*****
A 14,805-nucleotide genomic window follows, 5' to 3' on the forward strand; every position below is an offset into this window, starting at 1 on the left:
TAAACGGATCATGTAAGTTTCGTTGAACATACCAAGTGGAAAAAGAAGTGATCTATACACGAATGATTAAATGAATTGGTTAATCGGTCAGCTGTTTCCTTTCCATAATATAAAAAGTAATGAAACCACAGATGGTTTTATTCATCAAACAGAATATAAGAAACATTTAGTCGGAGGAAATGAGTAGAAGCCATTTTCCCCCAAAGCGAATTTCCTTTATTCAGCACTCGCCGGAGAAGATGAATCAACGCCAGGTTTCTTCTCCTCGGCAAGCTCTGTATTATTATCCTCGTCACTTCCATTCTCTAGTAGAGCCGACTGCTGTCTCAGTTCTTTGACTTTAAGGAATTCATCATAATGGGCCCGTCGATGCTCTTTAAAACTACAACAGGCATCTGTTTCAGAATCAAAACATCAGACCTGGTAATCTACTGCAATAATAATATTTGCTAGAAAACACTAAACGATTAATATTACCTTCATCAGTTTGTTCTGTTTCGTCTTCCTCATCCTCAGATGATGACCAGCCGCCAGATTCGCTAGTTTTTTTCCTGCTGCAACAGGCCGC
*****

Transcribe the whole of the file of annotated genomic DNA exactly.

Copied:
A 14,805-nucleotide genomic window follows, 5' to 3' on the forward strand; every position below is an offset into this window, starting at 1 on the left:
TAAACGGATCATGTAAGTTTCGTTGAACATACCAAGTGGAAAAAGAAGTGATCTATACACGAATGATTAAATGAATTGGTTAATCGGTCAGCTGTTTCCTTTCCATAATATAAAAAGTAATGAAACCACAGATGGTTTTATTCATCAAACAGAATATAAGAAACATTTAGTCGGAGGAAATGAGTAGAAGCCATTTTCCCCCAAAGCGAATTTCCTTTATTCAGCACTCGCCGGAGAAGATGAATCAACGCCAGGTTTCTTCTCCTCGGCAAGCTCTGTATTATTATCCTCGTCACTTCCATTCTCTAGTAGAGCCGACTGCTGTCTCAGTTCTTTGACTTTAAGGAATTCATCATAATGGGCCCGTCGATGCTCTTTAAAACTACAACAGGCATCTGTTTCAGAATCAAAACATCAGACCTGGTAATCTACTGCAATAATAATATTTGCTAGAAAACACTAAACGATTAATATTACCTTCATCAGTTTGTTCTGTTTCGTCTTCCTCATCCTCAGATGATGACCAGCCGCCAGATTCGCTAGTTTTTTTCCTGCTGCAACAGGCCGC